WCRS was until recently a highly regarded full service agency, based in London. Until 2004, it was part of the Havas-owned Arnold Worldwide network. The agency's management team bought back their independence that year, and WCRS added to its resources with the acquisition of a string of marketing services companies involved in interactive, branded content, sponsorship and direct marketing. Parent group Engine was created as the umbrella for these different units, becoming a broadly integrated group offering a complete range of interlinked marketing services. In 2019, most of the group's various subsidiaries including WCRS were merged under the umbrella Engine name. Recent expansion has revived memories of WCRS's early history. For a while, in the late 1980s, the agency aspired to become one of the world's largest marketing groups. The WCRS international network was later split out to form what is now the entirely separate media services business Carat. In 2014, US private equity investor Lake Capital acquired Engine Group, with a view to building up a new middle-tier marketing services holding company. There have been several restructurings of the collection of satellite businesses in recent years. One of the cornerstone units is CRM agency Partners Andrews Aldridge. More recent additions include creative and digital agencies Deep Focus and Trailer Park, and PR and activation units Slice, Mischief and MHP. Nielsen (in Campaign) estimated billings of £222m in 2017. UK corporate entity Engine Acquisition Ltd reported billings of £113m in 2016, revenues of £89m but a net loss of £3.1m. Lake Capital's Terry Graunke is chairman of Engine Group. Kasha Cacy, previously CEO of UM USA, was appointed as global CEO of Engine in 2018. Engine Creative CEO Matt Edwards announced his departure in 2019 after 14 years with the agency; his successor was named as Ete Davies.
Capsule checked 3rd August 2018
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Recent stories from Adbrands Update:
Adbrands Daily Update 8th Oct 2019: "What's Your TV Got For You Tonight?". Engine's new campaign for Now - the contract-free service from satellite broadcaster Sky - really gets to the heart (and other locations) of the TV choice dilemma. It's surprising how few mediaowners are prepared to admit this fact, even about their rivals. There are hundreds of channels available to most viewers these days and thousands of programme choices but you can still never find anything worth watching. That's one of the major factors for the rise of OTT streaming services over traditional cable. The latter's content is 95% rubbish or re-runs, but you're still paying for it month in, month out. Tell it how it is, Now! Great too to see the under-used talent of Robert Webb back on our screens again. Come back, 'Peep Show', we need you more than ever!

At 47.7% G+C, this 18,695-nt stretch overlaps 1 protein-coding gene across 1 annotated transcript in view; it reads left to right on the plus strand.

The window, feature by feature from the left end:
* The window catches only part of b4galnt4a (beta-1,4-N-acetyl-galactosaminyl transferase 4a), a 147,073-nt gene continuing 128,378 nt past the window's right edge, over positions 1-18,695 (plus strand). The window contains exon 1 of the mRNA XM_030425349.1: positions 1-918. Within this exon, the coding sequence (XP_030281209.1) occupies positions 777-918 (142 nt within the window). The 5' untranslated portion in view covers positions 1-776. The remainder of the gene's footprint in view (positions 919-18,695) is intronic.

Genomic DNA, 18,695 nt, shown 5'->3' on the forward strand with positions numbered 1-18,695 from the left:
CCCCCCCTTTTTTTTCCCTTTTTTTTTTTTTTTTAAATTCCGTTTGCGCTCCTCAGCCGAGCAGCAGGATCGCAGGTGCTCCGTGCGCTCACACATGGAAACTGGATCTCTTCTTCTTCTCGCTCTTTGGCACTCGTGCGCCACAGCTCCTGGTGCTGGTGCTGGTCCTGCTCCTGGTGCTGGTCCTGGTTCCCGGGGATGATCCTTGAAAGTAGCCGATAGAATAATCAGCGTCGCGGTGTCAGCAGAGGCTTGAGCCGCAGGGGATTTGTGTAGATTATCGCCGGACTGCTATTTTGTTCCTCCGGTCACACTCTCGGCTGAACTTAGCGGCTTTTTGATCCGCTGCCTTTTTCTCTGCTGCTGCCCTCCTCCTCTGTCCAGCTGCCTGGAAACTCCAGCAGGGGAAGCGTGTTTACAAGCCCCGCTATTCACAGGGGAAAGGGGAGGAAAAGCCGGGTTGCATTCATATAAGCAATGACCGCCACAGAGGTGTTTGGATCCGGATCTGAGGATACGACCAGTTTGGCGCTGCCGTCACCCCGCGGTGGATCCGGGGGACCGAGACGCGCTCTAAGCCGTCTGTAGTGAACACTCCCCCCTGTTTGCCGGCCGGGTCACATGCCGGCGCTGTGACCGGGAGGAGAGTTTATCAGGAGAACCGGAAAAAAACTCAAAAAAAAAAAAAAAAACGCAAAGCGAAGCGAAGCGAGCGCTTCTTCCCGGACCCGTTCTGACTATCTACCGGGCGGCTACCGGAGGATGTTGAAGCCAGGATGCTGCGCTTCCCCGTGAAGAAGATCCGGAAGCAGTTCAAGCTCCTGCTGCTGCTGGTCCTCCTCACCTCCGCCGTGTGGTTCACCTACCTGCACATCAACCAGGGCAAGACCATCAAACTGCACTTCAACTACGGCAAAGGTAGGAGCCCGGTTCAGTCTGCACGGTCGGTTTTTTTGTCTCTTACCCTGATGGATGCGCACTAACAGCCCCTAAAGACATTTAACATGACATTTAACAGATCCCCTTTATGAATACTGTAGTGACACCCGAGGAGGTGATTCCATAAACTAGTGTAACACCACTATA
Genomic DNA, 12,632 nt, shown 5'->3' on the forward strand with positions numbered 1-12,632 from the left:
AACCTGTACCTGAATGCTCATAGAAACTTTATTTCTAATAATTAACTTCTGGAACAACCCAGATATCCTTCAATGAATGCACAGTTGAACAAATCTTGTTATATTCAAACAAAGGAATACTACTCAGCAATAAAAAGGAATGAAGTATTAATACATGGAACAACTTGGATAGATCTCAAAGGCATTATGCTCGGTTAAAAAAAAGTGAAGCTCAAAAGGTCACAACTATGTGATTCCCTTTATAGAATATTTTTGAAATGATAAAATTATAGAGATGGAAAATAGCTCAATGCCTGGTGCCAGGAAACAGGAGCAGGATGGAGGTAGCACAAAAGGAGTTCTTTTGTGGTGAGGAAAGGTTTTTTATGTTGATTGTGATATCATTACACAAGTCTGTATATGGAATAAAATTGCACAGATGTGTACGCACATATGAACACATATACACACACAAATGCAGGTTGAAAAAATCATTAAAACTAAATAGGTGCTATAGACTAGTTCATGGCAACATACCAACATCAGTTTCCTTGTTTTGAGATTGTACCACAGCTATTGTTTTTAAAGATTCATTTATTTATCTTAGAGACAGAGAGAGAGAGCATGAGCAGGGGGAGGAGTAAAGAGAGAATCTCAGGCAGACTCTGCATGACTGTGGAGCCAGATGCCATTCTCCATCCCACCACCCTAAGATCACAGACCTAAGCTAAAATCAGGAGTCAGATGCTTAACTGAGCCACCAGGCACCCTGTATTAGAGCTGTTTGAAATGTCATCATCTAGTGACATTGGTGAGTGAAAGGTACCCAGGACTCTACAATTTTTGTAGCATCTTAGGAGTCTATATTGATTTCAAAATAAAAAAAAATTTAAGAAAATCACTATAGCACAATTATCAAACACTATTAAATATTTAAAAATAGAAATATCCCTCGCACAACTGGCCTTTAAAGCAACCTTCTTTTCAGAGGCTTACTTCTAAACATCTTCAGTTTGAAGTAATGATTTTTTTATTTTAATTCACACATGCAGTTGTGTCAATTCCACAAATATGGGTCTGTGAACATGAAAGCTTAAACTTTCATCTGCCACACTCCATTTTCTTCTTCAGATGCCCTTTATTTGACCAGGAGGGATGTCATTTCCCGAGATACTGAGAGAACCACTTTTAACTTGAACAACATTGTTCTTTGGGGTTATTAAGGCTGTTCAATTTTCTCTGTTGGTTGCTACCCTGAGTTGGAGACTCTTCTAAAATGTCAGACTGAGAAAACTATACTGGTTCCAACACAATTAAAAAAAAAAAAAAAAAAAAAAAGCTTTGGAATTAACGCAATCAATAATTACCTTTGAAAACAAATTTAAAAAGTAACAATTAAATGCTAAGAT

Adbrands Daily Update 26th Aug 2019: "Pirates". Engine has delivered a powerful new movie-style campaign for the British Navy's Royal Marines Commando unit. Like the agency's excellent previous work for this client, it ramps up the dramatic tension with the depiction of a raid on a camp of modern-day pirates. It must be hard to tackle a brief like this without sensationalising or glamourising the work the Marines do. However, this fine little film pulls it off with an admirable level of quiet professionalism, and one smooth camera movement.
Adbrands Social Media 13th May 2019: "GoodBagels". Here it is at last: Robert De Niro's Warburtons ad. The team at agency Engine must have fallen off their collective chairs when the legendary film star accepted their proposal. But here he is, following in the footsteps of Sylvester Stallone, The Muppets and Peter Kay to trade banter with Warburtons CEO Jonathan Warburton. In truth, the ad itself is pretty lame, trading on that hackneyed mafia routine that has defined De Niro's screen personality for two decades or more. (The Peter Kay film was more imaginative). But even so. Robert De Niro. For humble British bakery Warburtons. Who would have imagined it?
Adbrands Social Media 1st May 2019: "The Café". Engine delivers quite a different vibe for Arla UK's second-string butter brand Anchor from the one we're used to for big sister Lurpak (handled by Wieden & Kennedy of course). It's just as entertaining and imaginative, though; replacing Lurpak's slightly posher cuisinary approach with the jolly rough and tumble of your local caff, as befits those two brands' respective price points. Some great digitally enhanced gags too.
Adbrands Social Media 13th Mar 2019: "Get Money Calm". Here, finally, is the long-awaited debut campaign from Engine (formerly WCRS) for price comparison service MoneySupermarket, bringing to an end Mother's years-long incumbency. It's certainly a lot less memorable than virtually any of Mother's ads (even with the parachuting cat), but maybe that's part of the underlying strategy. Until now, MoneySupermarket's ads have been eye-grabbers pretty much just for the sake of being eye-grabbers, without saying anything at all about the product or what it does. There's clearly been a big shift away from that in the market, as Confused.com has already attempted to achieve. Engine's ad follows suit, though the inimitable Matt Berry's voiceover adds just a touch of crazy to the overall mix. Perhaps this will - at long last - encourage a similar shift on the part of CompareTheMarket and GoCompare as well. Can finally bid farewell to those annoying meerkats and cringe-inducing "Gio Compario"?
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